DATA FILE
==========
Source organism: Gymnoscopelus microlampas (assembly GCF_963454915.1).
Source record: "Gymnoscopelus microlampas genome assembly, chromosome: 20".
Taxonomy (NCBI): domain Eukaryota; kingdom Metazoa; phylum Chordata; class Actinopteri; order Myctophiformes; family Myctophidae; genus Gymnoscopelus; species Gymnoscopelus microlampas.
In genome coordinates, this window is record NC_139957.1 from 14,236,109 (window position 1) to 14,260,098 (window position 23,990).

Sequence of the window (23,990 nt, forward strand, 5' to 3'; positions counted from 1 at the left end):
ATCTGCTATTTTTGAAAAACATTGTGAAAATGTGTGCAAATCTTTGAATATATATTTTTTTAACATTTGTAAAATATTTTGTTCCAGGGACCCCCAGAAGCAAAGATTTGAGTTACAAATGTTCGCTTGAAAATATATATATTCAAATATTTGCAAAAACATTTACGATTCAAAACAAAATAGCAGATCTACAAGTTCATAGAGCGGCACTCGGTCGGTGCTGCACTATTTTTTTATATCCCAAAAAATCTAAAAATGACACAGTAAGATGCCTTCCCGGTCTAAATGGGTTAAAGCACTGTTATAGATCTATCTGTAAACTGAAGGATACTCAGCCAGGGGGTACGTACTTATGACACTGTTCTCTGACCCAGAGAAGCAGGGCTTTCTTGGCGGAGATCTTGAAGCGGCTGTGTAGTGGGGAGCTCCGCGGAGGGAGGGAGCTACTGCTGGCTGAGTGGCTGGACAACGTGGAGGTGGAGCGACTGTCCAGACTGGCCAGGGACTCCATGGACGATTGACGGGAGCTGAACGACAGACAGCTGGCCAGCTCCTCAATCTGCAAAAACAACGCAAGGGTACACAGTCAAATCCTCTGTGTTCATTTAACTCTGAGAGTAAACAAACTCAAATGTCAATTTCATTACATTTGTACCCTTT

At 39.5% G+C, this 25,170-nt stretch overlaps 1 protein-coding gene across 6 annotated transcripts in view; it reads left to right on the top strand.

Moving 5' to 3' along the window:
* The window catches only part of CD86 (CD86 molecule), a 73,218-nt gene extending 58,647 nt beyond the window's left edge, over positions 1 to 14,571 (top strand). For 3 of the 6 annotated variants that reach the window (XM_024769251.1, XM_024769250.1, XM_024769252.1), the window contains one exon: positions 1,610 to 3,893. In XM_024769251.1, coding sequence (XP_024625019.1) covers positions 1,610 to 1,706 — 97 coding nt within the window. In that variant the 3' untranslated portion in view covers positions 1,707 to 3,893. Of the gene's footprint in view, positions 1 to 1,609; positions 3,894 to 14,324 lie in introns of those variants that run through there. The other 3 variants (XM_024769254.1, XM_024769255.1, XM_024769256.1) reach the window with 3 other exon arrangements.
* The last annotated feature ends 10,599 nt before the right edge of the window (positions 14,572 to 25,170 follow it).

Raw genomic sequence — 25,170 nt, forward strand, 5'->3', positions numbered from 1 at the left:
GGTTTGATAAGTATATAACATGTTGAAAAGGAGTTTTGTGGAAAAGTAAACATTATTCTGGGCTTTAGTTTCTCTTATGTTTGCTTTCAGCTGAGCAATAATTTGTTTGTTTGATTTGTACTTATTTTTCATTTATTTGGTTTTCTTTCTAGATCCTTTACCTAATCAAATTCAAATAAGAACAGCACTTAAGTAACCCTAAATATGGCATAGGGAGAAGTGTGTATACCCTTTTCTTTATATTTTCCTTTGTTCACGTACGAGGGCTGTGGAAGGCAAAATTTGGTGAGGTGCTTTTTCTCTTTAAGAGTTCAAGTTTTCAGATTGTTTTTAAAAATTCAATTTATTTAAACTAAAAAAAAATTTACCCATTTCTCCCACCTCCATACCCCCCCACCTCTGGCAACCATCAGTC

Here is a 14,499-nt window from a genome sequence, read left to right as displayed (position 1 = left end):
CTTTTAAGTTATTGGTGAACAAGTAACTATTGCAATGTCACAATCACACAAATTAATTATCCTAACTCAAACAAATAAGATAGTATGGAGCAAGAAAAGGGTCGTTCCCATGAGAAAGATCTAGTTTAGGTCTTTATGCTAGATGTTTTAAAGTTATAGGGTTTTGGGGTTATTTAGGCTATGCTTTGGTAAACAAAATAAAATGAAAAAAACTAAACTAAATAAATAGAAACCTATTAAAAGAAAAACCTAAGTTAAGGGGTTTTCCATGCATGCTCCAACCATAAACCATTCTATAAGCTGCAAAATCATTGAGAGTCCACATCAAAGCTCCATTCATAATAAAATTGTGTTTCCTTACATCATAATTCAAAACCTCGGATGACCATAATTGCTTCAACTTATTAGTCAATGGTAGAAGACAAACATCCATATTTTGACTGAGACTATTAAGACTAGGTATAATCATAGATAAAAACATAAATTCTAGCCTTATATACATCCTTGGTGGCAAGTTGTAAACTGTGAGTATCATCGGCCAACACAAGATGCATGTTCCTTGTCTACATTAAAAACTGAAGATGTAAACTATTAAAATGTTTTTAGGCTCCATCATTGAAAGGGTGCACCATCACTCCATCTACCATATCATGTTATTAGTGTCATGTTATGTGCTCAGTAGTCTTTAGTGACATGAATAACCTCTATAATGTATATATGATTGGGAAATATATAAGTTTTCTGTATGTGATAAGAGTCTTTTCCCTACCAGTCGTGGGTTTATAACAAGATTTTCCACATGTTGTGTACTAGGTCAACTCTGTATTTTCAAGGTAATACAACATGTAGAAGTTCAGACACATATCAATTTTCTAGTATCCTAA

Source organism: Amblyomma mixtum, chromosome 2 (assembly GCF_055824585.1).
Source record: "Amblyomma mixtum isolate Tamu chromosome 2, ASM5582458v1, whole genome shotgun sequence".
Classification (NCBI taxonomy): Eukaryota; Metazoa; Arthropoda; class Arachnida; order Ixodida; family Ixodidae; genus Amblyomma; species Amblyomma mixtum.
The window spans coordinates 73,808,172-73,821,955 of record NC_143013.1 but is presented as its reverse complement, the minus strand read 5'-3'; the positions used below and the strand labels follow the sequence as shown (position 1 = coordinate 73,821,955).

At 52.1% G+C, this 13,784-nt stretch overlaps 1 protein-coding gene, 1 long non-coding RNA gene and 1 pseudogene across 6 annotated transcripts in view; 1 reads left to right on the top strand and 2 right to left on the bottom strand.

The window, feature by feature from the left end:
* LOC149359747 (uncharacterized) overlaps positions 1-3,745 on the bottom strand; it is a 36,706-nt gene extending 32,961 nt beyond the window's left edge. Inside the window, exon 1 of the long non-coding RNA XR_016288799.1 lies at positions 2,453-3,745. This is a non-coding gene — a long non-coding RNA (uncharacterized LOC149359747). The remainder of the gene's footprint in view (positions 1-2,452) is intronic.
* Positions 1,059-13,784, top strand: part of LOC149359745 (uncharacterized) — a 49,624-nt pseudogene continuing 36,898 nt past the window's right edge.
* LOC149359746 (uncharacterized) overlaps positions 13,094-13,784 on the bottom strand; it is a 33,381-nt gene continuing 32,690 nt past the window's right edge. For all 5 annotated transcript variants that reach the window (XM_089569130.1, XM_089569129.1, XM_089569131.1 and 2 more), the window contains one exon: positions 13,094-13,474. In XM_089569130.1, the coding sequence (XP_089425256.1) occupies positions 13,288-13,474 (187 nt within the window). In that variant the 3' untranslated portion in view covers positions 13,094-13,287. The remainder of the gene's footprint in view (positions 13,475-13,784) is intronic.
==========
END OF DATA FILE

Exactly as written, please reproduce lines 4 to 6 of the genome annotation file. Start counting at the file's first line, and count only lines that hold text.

In genome coordinates, this window is record NC_139957.1 from 14,236,109 (window position 1) to 14,260,098 (window position 23,990).

Sequence of the window (23,990 nt, forward strand, 5' to 3'; positions counted from 1 at the left end):
ATCTGCTATTTTTGAAAAACATTGTGAAAATGTGTGCAAATCTTTGAATATATATTTTTTTAACATTTGTAAAATATTTTGTTCCAGGGACCCCCAGAAGCAAAGATTTGAGTTACAAATGTTCGCTTGAAAATATATATATTCAAATATTTGCAAAAACATTTACGATTCAAAACAAAATAGCAGATCTACAAGTTCATAGAGCGGCACTCGGTCGGTGCTGCACTATTTTTTTATATCCCAAAAAATCTAAAAATGACACAGTAAGATGCCTTCCCGGTCTAAATGGGTTAAAGCACTGTTATAGATCTATCTGTAAACTGAAGGATACTCAGCCAGGGGGTACGTACTTATGACACTGTTCTCTGACCCAGAGAAGCAGGGCTTTCTTGGCGGAGATCTTGAAGCGGCTGTGTAGTGGGGAGCTCCGCGGAGGGAGGGAGCTACTGCTGGCTGAGTGGCTGGACAACGTGGAGGTGGAGCGACTGTCCAGACTGGCCAGGGACTCCATGGACGATTGACGGGAGCTGAACGACAGACAGCTGGCCAGCTCCTCAATCTGCAAAAACAACGCAAGGGTACACAGTCAAATCCTCTGTGTTCATTTAACTCTGAGAGTAAACAAACTCAAATGTCAATTTCATTACATTTGTACCCTTT